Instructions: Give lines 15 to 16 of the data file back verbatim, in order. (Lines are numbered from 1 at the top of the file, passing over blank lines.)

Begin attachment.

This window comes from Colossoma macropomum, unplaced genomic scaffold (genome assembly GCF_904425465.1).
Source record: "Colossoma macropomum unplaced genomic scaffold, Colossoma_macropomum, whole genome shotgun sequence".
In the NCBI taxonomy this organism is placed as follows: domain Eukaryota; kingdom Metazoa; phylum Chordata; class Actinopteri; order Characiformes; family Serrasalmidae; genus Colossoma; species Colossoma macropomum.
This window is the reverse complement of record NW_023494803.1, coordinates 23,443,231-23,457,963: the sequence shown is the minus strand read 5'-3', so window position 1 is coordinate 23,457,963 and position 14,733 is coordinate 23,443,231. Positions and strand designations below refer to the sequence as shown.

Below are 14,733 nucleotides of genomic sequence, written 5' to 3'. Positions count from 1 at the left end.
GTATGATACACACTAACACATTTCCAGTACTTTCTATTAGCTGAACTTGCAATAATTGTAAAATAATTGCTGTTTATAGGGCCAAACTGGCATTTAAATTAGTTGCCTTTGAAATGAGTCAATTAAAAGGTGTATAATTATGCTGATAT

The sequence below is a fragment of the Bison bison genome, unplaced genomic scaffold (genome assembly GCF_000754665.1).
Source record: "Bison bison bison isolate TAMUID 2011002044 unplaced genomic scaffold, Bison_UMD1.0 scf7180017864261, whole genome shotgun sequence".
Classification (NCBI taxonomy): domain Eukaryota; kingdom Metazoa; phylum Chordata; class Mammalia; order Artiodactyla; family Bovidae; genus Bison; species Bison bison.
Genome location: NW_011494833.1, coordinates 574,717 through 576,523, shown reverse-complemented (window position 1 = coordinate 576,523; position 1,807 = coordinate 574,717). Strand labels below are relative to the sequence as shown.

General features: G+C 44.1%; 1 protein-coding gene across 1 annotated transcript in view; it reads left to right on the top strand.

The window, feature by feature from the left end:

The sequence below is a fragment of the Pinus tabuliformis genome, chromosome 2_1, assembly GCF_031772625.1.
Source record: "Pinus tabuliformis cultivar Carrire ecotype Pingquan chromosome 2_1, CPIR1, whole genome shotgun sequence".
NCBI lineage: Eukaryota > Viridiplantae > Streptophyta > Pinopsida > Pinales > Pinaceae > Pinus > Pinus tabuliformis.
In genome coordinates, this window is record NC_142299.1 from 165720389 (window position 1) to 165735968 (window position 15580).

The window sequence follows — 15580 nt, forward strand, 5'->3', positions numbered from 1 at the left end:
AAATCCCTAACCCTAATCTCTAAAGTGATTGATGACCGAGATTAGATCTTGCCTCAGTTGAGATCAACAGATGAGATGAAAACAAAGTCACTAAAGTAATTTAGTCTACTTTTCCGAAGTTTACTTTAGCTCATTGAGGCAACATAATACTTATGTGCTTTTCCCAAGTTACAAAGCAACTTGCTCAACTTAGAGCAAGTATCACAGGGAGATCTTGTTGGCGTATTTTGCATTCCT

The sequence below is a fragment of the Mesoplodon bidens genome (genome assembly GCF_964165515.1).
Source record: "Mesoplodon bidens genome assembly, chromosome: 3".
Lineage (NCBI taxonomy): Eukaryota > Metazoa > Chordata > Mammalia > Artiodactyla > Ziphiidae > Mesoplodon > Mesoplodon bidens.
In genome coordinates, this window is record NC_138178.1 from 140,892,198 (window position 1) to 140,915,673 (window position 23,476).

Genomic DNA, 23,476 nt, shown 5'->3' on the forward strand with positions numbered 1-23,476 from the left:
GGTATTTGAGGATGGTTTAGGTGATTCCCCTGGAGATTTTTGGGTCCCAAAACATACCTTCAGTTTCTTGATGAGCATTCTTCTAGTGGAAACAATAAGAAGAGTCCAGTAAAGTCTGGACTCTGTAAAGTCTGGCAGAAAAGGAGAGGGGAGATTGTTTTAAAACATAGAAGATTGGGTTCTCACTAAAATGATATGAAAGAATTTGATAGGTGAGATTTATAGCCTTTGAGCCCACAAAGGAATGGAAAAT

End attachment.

NCBI lineage: Eukaryota > Viridiplantae > Streptophyta > Pinopsida > Pinales > Pinaceae > Pinus > Pinus tabuliformis.
In genome coordinates, this window is record NC_142299.1 from 165720389 (window position 1) to 165735968 (window position 15580).